Public retailer Lithia Motors Inc. increased per-vehicle F&I revenue by 4 percent in the second quarter, to $1,098. And CEO Bryan DeBoer isn't satisfied.
Lithia's total F&I revenue per vehicle -- and the size of the increase -- trailed that of all but one of its five publicly traded new-car retail rivals.
Lithia executives say the company plans to boost F&I revenue per vehicle retailed as much as $200 by:
1. Increasing F&I training.
2. Tweaking the sales process.
3. Hiring, if need be, new F&I personnel at some of its dealerships.
The company doesn't have a target date for achieving that goal, but it faces a particular challenge in getting there: a concurrent goal of increasing its used-car sales. Those sales generally produce lower F&I revenues. Lithia's F&I revenue per vehicle retailed is $1,265 on new cars and $900 on used cars.
Older used vehicles, dubbed value autos by Lithia, represent about 30 percent of the group's total used-vehicle sales each quarter. Those value autos average about $500 each in F&I sales, DeBoer says.
Also hurting Lithia's F&I revenue per vehicle is Lithia's self-insurance on its Lifetime Oil product, DeBoer says. That defers profits by an additional $40 to $50 a vehicle.
"We're about $130 less than our competitors because of those two factors," DeBoer says. "However, we still believe there's another $100 or $200 out there."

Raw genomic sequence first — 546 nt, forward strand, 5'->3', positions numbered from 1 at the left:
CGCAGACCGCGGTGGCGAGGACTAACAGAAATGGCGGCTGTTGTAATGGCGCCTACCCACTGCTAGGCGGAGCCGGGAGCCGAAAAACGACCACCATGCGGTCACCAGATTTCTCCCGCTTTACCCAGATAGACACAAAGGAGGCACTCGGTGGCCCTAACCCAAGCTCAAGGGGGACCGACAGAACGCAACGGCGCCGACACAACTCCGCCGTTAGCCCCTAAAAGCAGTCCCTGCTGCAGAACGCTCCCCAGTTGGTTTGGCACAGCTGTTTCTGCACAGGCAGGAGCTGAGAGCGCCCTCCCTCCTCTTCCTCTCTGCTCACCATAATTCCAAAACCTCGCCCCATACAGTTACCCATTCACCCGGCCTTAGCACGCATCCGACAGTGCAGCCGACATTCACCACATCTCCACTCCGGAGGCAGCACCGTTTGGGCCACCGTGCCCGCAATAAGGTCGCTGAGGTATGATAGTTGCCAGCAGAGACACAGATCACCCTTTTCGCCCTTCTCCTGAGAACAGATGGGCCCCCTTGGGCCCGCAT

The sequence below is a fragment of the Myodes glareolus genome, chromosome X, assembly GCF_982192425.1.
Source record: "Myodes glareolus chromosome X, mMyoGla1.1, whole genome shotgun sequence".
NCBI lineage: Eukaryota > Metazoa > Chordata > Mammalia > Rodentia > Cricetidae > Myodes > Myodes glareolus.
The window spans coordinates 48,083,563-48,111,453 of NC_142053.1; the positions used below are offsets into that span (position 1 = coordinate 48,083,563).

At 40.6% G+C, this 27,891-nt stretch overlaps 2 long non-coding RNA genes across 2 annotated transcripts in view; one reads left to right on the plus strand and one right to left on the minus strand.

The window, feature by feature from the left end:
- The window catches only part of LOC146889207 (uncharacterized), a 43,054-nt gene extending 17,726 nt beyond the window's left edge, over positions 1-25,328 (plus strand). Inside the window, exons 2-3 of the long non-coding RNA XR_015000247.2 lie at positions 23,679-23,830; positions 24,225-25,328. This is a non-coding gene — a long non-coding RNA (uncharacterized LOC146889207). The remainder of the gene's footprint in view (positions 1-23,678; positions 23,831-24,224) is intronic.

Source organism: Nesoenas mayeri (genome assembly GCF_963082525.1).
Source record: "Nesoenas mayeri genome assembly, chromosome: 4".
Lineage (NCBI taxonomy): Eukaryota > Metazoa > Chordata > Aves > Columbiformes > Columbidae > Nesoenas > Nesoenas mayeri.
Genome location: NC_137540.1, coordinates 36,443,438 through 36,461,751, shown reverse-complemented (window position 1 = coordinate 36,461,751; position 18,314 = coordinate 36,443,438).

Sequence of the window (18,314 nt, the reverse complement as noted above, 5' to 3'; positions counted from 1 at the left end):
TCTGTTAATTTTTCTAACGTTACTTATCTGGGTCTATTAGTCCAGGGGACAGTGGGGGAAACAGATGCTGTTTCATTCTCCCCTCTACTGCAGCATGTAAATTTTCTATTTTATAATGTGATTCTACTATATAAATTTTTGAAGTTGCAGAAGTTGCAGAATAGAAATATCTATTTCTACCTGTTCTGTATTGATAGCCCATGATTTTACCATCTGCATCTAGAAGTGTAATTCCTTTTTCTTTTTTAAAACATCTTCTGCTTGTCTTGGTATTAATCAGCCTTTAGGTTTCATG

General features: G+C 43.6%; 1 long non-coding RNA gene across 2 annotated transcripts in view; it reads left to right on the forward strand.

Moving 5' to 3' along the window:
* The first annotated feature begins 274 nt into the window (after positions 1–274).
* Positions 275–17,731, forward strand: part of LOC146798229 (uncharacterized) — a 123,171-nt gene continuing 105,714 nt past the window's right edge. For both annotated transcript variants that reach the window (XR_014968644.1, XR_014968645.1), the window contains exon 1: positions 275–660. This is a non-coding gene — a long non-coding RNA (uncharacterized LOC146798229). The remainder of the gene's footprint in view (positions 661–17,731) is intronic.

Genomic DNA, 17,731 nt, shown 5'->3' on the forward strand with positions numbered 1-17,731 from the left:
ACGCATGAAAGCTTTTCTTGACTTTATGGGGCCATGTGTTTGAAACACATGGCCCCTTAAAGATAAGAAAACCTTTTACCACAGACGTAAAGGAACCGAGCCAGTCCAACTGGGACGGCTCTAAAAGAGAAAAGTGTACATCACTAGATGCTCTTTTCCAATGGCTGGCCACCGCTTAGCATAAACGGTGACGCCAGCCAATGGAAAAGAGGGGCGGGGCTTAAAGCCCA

Lithia, of Medford, Ore., ranks No. 9 on the Automotive News list of the top 125 dealerships groups in the United States with retail sales of 56,960 new units in 2012, when it also retailed 49,067 used units.
Most of Lithia's 91 stores generate $1,500 to $2,000 per vehicle in F&I revenue, CFO Chris Holzshu told Automotive News. But about a third of Lithia's stores deliver only about $500, he said. "The stores that are doing $450 to $500, we need to improve those, and they know it," he said.
To help those stores, Lithia will offer them more F&I training. Lithia already sends new F&I officers through a one-week training program at its corporate office. Now it will deploy its F&I training teams to lagging dealerships more frequently to do F&I sales training at the stores. The training will focus on improving the sales process, Holzshu says.
Holzshu believes the stores must introduce F&I products to the customer sooner in the sales experience. "It's so important for us to make sure that the salespeople and the F&I desk are setting up the customer's expectations up front," he says. He also wants salespeople and F&I managers to realize that F&I "is a team sport."
DeBoer says Lithia may consider offering new F&I products to appeal to used-car buyers and boost those sales in the future. But he is satisfied with Lithia's current product offerings. Lithia's F&I product prices are fixed and nonnegotiable.
"We're negotiating more on the values or the benefits that we're providing rather than the cost," DeBoer says. "If someone wants a $1,500 service contract but they only can afford $1,200, we'll just have a higher deductible."
To boost F&I revenue, Lithia also will consider hiring new talent, DeBoer says. "We have very high performance standards as an organization in all of our jobs," DeBoer says. He says Lithia doesn't want to arbitrarily fire people but will if results don't improve.
"If we commit to them, hire them or promote them, we're committed to making them successful," he says. "That doesn't always work out, and unfortunately when it doesn't work out, then you have to change things."
Adds Holzshu: "Our people that have been in this business for a long time, they know who the best F&I managers are and who the up-and-comers are and who the old legacy F&I guys are. We'll work to recruit them if we need to."